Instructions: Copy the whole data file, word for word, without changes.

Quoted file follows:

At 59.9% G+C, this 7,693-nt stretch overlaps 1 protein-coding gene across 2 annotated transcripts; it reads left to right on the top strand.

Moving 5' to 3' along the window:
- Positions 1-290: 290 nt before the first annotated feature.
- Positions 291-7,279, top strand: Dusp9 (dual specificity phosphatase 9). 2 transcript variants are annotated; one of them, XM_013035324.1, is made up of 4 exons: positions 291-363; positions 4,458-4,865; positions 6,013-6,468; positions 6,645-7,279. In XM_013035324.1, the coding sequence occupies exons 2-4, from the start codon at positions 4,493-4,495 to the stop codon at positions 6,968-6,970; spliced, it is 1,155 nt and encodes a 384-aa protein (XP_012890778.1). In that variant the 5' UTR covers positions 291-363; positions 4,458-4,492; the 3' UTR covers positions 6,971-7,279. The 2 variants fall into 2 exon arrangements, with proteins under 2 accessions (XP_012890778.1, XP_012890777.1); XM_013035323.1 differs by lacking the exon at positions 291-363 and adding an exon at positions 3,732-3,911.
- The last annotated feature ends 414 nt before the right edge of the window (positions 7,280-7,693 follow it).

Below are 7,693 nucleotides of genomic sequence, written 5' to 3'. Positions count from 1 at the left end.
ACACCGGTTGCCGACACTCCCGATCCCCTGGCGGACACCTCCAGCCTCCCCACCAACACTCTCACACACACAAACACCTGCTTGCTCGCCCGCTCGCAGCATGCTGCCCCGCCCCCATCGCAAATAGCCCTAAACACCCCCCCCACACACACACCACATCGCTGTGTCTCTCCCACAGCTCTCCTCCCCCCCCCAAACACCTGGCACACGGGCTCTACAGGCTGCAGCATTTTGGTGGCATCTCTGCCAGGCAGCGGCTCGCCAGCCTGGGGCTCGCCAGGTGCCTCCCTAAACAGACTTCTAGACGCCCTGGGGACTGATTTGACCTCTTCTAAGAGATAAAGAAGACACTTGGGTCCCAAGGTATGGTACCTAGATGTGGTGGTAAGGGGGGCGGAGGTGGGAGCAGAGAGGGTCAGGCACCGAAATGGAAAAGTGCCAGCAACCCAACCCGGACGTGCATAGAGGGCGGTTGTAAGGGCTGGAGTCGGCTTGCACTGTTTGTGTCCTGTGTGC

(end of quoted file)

At 59.9% G+C, this 7,693-nt stretch overlaps 1 protein-coding gene across 2 annotated transcripts; it reads left to right on the top strand.

Moving 5' to 3' along the window:
- Positions 1-290: 290 nt before the first annotated feature.
- Positions 291-7,279, top strand: Dusp9 (dual specificity phosphatase 9). 2 transcript variants are annotated; one of them, XM_013035324.1, is made up of 4 exons: positions 291-363; positions 4,458-4,865; positions 6,013-6,468; positions 6,645-7,279. In XM_013035324.1, the coding sequence occupies exons 2-4, from the start codon at positions 4,493-4,495 to the stop codon at positions 6,968-6,970; spliced, it is 1,155 nt and encodes a 384-aa protein (XP_012890778.1). In that variant the 5' UTR covers positions 291-363; positions 4,458-4,492; the 3' UTR covers positions 6,971-7,279. The 2 variants fall into 2 exon arrangements, with proteins under 2 accessions (XP_012890778.1, XP_012890777.1); XM_013035323.1 differs by lacking the exon at positions 291-363 and adding an exon at positions 3,732-3,911.
- The last annotated feature ends 414 nt before the right edge of the window (positions 7,280-7,693 follow it).

Below are 7,693 nucleotides of genomic sequence, written 5' to 3'. Positions count from 1 at the left end.
ACACCGGTTGCCGACACTCCCGATCCCCTGGCGGACACCTCCAGCCTCCCCACCAACACTCTCACACACACAAACACCTGCTTGCTCGCCCGCTCGCAGCATGCTGCCCCGCCCCCATCGCAAATAGCCCTAAACACCCCCCCCACACACACACCACATCGCTGTGTCTCTCCCACAGCTCTCCTCCCCCCCCCAAACACCTGGCACACGGGCTCTACAGGCTGCAGCATTTTGGTGGCATCTCTGCCAGGCAGCGGCTCGCCAGCCTGGGGCTCGCCAGGTGCCTCCCTAAACAGACTTCTAGACGCCCTGGGGACTGATTTGACCTCTTCTAAGAGATAAAGAAGACACTTGGGTCCCAAGGTATGGTACCTAGATGTGGTGGTAAGGGGGGCGGAGGTGGGAGCAGAGAGGGTCAGGCACCGAAATGGAAAAGTGCCAGCAACCCAACCCGGACGTGCATAGAGGGCGGTTGTAAGGGCTGGAGTCGGCTTGCACTGTTTGTGTCCTGTGTGC